Only Bombing Assad's Forces Will Stop the Slaughter Now

(Independent-UK) Amos Yadlin - President Bashar al-Assad continues to exploit the international community's propensity to turn a blind eye to the escalation in Syria, which now results in the murder of hundreds of innocent civilians each week. A military intervention need not involve a ground invasion or even peacekeeping forces. The recommended model, built on the lessons of Iraq, is a Western aerial campaign that paves the way for regime change, as it did in Kosovo and in Libya. There are no "boots on the ground." The Syrian defensive capability is not dramatically greater than Iraq's of 1991 or 2003, which already included advanced Russian systems. As the Syrian military has been preoccupied with internal uprisings over the past year and a half, it is likely that its capabilities have eroded. Therefore, those who doubt the West's capacity to face the current Syrian defense ignore the fact that Western power was built to cope with much greater challenges. The "Responsibility to Protect" principle, endorsed by the West and formally adopted by the UN in 2005, declared the international community's obligation to halt and prevent mass atrocity crimes. In today's situation, it compels Western leaders to act with the Arab League to stop the massacre of Syrian civilians by the regime. It also obliges the Western powers to promote this campaign with their allies if Russia and China obstruct any broad endeavor under the UN framework. Military intervention also enables Western powers to cope with the potential use of chemical weapons. Finally, acting in Syria could weaken, if not break, the nexus between Iran, Syria, Hizbullah, and Palestinian terror organizations, and therefore likely contain Iranian influence in the Levant. This would have a dramatic impact on the balance of power between radical and pragmatic forces in the region. And it would signal to Iran the West's resolve to back up its interests and threats with force. A "Syria first" approach might complement international efforts and undermine Tehran's recalcitrance vis-a-vis the West. The writer is Executive Director of the Institute for National Security Studies at Tel Aviv University and former Head of Military Intelligence of the Israel Defense Forces.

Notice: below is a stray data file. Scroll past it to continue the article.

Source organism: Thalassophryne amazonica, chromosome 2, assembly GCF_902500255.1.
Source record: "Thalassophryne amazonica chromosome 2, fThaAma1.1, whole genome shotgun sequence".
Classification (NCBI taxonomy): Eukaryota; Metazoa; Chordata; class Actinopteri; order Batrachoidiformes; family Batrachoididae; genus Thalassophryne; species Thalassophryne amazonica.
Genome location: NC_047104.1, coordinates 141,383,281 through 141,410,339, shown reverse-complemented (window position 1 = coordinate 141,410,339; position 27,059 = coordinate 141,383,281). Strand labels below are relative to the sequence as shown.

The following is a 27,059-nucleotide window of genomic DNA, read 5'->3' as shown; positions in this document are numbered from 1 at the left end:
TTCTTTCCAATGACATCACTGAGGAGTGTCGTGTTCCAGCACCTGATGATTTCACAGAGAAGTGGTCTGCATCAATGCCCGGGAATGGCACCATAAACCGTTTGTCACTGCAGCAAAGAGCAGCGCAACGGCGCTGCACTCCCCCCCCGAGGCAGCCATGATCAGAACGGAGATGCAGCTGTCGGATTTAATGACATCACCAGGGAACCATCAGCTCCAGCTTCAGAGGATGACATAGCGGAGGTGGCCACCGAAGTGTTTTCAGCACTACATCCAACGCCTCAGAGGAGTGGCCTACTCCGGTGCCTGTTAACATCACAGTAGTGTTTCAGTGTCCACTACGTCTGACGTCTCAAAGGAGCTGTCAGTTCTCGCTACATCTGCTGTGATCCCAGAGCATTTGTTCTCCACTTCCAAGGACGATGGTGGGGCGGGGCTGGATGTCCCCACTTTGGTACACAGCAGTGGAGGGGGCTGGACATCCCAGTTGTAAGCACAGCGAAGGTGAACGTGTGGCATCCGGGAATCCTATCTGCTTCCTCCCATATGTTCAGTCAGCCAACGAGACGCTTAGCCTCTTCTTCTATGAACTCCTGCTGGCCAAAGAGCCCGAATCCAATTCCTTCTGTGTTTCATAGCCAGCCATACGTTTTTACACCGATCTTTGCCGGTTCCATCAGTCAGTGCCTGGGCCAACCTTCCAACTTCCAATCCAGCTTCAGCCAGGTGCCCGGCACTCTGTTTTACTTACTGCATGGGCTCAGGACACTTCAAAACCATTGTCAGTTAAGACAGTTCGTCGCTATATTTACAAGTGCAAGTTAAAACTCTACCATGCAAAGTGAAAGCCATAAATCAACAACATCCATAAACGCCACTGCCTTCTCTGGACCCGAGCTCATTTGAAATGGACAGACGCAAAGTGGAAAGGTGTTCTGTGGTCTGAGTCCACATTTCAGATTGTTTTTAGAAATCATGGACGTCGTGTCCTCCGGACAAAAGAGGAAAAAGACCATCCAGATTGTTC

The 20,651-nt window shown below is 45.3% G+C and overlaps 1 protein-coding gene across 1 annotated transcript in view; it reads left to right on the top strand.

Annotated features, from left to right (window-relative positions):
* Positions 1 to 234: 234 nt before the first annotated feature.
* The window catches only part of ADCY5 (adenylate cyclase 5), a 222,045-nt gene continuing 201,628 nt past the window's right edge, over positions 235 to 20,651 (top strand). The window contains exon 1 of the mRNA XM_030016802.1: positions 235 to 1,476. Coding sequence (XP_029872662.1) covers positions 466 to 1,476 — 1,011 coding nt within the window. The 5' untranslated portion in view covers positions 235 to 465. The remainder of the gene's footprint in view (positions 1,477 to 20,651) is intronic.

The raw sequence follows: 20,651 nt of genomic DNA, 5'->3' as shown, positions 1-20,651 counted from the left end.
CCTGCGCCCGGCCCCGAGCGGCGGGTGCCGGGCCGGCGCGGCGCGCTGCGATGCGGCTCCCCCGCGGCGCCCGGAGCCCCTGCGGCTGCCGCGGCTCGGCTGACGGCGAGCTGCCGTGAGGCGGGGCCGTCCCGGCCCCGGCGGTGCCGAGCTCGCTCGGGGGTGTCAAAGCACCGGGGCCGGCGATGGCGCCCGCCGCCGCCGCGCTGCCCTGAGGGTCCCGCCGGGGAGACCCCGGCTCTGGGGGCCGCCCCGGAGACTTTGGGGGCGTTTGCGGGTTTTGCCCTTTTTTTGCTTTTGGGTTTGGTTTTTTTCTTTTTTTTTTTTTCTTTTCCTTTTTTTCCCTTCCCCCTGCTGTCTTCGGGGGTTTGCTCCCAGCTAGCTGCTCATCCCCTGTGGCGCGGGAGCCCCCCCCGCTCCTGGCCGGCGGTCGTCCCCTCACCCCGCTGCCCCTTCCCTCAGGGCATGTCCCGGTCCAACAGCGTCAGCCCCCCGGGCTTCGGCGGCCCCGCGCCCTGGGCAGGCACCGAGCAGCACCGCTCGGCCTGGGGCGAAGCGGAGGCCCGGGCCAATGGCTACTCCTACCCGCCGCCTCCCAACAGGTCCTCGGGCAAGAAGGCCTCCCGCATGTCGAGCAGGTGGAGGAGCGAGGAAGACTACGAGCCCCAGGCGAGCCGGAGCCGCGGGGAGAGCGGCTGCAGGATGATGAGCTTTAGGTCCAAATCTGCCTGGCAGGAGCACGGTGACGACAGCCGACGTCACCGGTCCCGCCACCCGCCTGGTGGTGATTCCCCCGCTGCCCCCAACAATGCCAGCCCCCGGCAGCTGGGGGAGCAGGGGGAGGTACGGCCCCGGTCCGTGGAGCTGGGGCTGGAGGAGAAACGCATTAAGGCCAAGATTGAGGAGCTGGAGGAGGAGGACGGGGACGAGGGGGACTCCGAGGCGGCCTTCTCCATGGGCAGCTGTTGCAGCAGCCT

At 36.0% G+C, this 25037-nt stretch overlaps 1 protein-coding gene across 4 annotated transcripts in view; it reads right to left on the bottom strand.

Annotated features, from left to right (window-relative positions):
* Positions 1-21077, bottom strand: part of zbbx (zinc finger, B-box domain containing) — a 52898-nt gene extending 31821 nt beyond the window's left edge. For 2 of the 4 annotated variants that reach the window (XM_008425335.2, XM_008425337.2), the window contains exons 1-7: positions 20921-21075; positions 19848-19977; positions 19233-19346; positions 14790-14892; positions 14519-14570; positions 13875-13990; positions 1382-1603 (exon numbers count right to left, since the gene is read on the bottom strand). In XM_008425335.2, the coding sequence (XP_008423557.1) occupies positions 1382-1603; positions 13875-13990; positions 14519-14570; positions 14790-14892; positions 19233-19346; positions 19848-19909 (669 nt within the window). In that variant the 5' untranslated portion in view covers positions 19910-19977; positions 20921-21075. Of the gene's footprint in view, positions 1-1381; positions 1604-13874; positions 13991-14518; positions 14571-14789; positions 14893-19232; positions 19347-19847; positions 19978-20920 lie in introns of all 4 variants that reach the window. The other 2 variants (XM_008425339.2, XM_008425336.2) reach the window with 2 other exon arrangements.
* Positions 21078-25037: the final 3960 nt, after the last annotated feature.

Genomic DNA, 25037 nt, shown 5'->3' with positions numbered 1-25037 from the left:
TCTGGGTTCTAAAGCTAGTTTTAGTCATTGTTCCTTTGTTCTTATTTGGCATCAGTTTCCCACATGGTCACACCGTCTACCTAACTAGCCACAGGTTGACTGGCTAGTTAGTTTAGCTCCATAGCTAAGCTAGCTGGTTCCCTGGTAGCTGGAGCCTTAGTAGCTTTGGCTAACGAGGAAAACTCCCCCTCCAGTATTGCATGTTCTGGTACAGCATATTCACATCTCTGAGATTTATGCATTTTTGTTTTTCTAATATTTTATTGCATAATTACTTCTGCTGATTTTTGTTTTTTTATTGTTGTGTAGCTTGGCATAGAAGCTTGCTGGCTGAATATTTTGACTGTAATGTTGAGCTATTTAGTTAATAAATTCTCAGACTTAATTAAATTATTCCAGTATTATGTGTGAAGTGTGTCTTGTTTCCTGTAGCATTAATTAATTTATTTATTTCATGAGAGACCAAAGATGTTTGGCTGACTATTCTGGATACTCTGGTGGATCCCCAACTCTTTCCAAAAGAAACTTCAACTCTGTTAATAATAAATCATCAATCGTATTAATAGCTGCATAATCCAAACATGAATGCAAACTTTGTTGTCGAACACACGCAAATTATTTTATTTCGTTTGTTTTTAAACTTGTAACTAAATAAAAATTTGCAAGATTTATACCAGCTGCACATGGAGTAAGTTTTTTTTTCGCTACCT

2012-09-07 00:00:00

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